Morley S. Wolfe was born in Winnipeg in 1928 to Cecil (b. 1895) and Betty (nee Davidow) Wolfe. He spent his early childhood in various cities in Saskatchewan and Manitoba until moving to Toronto in 1940. Soon after graduating from Osgoode Hall Law School in 1955 he started his own practice as a senior member of the law firm Burt, Burt, Wolfe and Bowman. In 1971 he was appointed Queen’s Council, and from 1973 to 1977 he served as counsel for B’nai Brith Canada. After his retirement from practice in 1993, the Province of Ontario appointed him presiding Justice of the Peace for Ontario and Deputy Judge in Small Claims Court. His first marriage was to Sandra Newman in 1958 and they had three children together: Leslie, Lee, and Melanie. He later married Joan and became the step-father to her daughter, Erin. Throughout his life Morley was passionate about fighting prejudice and discrimination and became involved with organizations, such as the Canadian Council of Christians and Jews and the Urban Alliance on Race Relations. He was also a member of the Toronto Police Services Board Committee on Race Relations, served as Chair of the North York Committee on Community, Race and Ethnic Relations, and was appointed to the Canadian Multiculturalism Council. In addition, he was the founding president of Toronto Residents in Partnership (TRIP) from 2003 to 2006. His involvement extended to Jewish organizations. He served as National President of B’nai Brith Canada (BBC) from 1982 to 1983 and was a founding member of its League for Human Rights. He was also President of BBC’s Toronto Regional Council and Wilson Heights Lodge No. 1998, and of the Jewish Camp Council of Toronto as well as many other organizations. Morley’s hard work and involvement in the community earned him many awards, including, City of Toronto’s William P. Hubbard Race Relations Award, the YMCA Canada Peace Medal, B’nai Brith Canada Service Award, and the Province of Ontario’s Senior Achievement Award. Around 2002, Wilson Heights Lodge No. 1998 began filing a series of appeals with B’nai Brith International (BBI) over concerns that BBC’s national executive was governing undemocratically. Morley played a key role in filing these appeals and was the centre of one appeal filed after BBC censured him without advance notice or the opportunity for a hearing. These appeals were not all successful. Around 2006, Morley became involved in another appeal against BBC that was filed by a group of members who called themselves the Concerned Members of B’nai Brith Canada (CMOBBC). They alleged that BBC’s national executive had too much centralized power, was not governing transparently, failed to provide members with audited financial statements at multiple annual general meetings (AGMs), passed a constitution that members had defeated at the 2005 AGM, and was threatening and harassing some members. BBI’s appeal court rendered its verdict in 2007 in favour of BBC. Soon after this judgment was made BBC took steps to expel all the members of CMOBBC. In response, Morley resigned from the organization. Morley currently resides in Brampton.
Descriptive Notes
SCOPE AND CONTENT NOTE: See accession record for page numbers of identified individuals.
Subjects
Lawyers
Name Access
Wolfe, Morley S., 1928-
Places
Israel
Source
Archival Accessions
Accession Number
2018-3-4
Source
Archival Accessions
Accession Number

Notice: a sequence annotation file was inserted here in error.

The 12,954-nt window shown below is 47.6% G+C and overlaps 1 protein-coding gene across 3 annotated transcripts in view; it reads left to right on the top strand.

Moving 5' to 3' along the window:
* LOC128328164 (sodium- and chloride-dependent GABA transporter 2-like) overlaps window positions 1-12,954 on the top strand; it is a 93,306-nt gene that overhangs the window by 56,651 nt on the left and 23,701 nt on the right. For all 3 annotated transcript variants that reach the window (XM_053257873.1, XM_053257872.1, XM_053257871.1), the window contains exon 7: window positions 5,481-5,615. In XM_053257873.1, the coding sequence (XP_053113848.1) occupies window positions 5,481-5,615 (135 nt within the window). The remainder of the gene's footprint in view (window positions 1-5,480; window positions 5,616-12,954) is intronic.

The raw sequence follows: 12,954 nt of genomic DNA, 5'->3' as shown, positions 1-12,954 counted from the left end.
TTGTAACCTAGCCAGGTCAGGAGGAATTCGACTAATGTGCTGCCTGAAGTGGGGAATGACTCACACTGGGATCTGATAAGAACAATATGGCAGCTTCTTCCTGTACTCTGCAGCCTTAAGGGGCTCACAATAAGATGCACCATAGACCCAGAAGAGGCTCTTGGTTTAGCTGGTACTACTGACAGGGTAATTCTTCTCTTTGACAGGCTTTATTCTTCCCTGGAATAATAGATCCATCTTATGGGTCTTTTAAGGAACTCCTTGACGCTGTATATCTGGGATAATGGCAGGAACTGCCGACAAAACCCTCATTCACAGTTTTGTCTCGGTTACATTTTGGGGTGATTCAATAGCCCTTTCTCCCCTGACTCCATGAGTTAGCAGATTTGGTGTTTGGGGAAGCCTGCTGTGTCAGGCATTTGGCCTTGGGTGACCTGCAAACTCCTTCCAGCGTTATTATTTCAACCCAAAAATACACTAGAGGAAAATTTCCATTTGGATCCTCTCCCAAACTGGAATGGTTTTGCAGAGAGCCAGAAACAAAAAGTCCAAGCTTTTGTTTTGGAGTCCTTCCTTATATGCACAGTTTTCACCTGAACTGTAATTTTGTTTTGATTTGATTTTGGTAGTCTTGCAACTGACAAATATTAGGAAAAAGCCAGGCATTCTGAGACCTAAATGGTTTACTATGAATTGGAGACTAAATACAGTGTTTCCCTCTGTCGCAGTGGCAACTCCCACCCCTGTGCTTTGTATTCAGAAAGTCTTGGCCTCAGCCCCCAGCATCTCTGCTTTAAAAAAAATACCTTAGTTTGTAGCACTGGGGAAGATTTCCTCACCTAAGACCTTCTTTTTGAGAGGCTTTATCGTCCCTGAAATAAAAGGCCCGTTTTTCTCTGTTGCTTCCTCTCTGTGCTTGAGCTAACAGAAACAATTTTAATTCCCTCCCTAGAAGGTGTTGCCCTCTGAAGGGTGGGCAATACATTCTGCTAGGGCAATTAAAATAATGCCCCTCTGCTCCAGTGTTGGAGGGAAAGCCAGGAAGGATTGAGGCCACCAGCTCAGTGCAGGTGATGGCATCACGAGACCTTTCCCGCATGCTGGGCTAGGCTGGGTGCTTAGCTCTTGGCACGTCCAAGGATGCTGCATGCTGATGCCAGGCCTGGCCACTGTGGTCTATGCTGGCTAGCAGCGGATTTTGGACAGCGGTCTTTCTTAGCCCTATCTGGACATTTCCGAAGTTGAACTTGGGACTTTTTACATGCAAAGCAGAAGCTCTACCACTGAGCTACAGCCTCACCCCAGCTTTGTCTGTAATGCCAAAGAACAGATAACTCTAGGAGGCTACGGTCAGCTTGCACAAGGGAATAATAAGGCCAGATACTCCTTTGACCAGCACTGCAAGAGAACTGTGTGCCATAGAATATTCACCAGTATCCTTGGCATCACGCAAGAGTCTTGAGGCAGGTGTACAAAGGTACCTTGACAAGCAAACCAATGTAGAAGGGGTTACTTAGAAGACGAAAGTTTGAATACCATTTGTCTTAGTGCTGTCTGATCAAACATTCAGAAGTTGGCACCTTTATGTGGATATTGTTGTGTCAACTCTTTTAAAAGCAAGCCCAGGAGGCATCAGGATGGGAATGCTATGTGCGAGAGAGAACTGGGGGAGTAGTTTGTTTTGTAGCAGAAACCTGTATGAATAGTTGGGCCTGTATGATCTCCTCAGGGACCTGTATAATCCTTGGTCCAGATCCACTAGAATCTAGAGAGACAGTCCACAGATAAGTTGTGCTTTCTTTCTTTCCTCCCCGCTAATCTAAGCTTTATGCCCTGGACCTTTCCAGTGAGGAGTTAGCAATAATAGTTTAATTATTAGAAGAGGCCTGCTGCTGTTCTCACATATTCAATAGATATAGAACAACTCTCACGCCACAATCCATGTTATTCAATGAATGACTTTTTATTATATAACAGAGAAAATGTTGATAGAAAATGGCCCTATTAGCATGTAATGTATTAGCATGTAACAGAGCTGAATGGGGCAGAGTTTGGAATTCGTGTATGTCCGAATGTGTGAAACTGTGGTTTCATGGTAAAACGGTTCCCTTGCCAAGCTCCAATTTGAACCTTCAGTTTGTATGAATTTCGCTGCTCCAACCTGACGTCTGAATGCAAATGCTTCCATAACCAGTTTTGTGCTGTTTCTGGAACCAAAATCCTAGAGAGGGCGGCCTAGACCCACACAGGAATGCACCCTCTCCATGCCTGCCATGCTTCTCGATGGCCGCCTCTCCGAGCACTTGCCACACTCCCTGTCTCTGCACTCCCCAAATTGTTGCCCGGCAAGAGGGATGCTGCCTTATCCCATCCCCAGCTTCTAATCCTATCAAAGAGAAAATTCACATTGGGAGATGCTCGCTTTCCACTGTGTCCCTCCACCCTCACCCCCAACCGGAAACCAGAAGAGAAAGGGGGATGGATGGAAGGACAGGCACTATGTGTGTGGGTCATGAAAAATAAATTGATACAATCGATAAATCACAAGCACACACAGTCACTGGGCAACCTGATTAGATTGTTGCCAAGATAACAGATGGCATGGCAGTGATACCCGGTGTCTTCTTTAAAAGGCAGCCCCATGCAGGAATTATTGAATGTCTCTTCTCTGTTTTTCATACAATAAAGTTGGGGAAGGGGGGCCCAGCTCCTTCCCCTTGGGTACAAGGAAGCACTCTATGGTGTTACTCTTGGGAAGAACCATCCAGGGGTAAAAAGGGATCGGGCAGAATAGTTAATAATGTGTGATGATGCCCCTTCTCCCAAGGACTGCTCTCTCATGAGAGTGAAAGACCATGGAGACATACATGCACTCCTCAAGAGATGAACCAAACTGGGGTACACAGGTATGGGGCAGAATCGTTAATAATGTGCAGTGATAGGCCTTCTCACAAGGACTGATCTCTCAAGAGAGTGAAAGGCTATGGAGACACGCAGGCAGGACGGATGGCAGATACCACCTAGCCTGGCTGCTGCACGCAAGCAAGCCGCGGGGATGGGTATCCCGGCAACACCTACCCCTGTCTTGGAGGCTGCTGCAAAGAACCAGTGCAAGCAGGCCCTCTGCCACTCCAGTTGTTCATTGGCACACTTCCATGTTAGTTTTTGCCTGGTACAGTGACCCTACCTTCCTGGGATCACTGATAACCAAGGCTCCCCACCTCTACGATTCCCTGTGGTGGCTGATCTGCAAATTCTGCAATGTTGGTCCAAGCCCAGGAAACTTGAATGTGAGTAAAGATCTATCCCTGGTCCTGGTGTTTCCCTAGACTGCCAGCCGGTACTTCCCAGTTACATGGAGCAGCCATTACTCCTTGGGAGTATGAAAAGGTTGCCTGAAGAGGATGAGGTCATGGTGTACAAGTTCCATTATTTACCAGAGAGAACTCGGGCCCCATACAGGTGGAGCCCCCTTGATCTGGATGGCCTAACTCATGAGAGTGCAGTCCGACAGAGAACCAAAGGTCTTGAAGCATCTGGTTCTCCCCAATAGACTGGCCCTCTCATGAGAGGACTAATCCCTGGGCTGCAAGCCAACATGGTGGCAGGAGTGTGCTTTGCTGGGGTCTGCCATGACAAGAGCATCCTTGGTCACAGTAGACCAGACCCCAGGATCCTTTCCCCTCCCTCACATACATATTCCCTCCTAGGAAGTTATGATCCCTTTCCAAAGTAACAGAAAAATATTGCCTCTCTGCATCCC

2018-3-4
Material Format
graphic material
Physical Description
3 photographs : b&w and col. ; 10 x 15 cm and 12 x 11 cm and 9 x 9 cm
Date
1950, [196-], 1982
Scope and Content
Accession consists of 3 photographs of Henry Weingluck. Included is Weingluck's wedding photo to Rae Simon in 1950, a photo of Henry and Rae at Simon's Restaurant on their 32nd anniversary on 26 March 1982, and a photograph of Weingluck riding a camel in Israel, possibly in the late 1960s.
Subjects
Wedding anniversaries
Portraits
Name Access
Weingluck, Henry, 1902-1987
Places
Israel
Toronto (Ont.)
Source
Archival Accessions
Accession Number
2018-7-2
Source
Archival Accessions
Accession Number
2018-7-2
Material Format
textual record
Physical Description
20 cm of textual records
Date
1979, 1989-2005
Scope and Content
Accession consists of material documenting Shoel Silver's involvement with various committees, including: Project Renewal, NECHAMA. Keren Hayesod, Israel Center for Treatment of Psychotrauma and The Jewish Agency for Israel, UJA and others. Included are reports, correspondence, proposals, a 1979 edition of the Jewish Standard, first edition of the Children's Newspaper in Kfar Gvirol and assorted research material.
Use Conditions
Records are closed for 10 years from date of creation.
Descriptive Notes
Language: Most of the items are in English, with some items partially or fully in Hebrew.
Subjects
Charities
Israel
Name Access
Jewish Agency for Israel
Jewish Federation of Greater Toronto
Project Renewal (Israel)
Silver, Shoel
Toronto Jewish Congress
Places
Israel
Toronto (Ont.)
Source
Archival Accessions
Accession Number
2018-7-20
Source
Archival Accessions
Accession Number
2018-7-20
Material Format
textual record
Physical Description
120 cm of textual records (4 boxes)
Date
1987-2011
Scope and Content
Accession consists of material involving Shoel Silver's involvement with various Jewish organizations including B'nai Brith Canada (BBC), the Canada-Israel Committee (CIC), the Centre for Israel and Jewish Affairs (CIJA), the Jewish Agency for Israel (JAFI), UJA Federation of Greater Toronto (UJA), and the United Israel Appeal (UIA). Included are meeting minutes, reports, memoranda, correspondence, budgets, discussion documents, resource material, newspaper clippings, photocopies of newspaper articles, briefing papers, resolutions.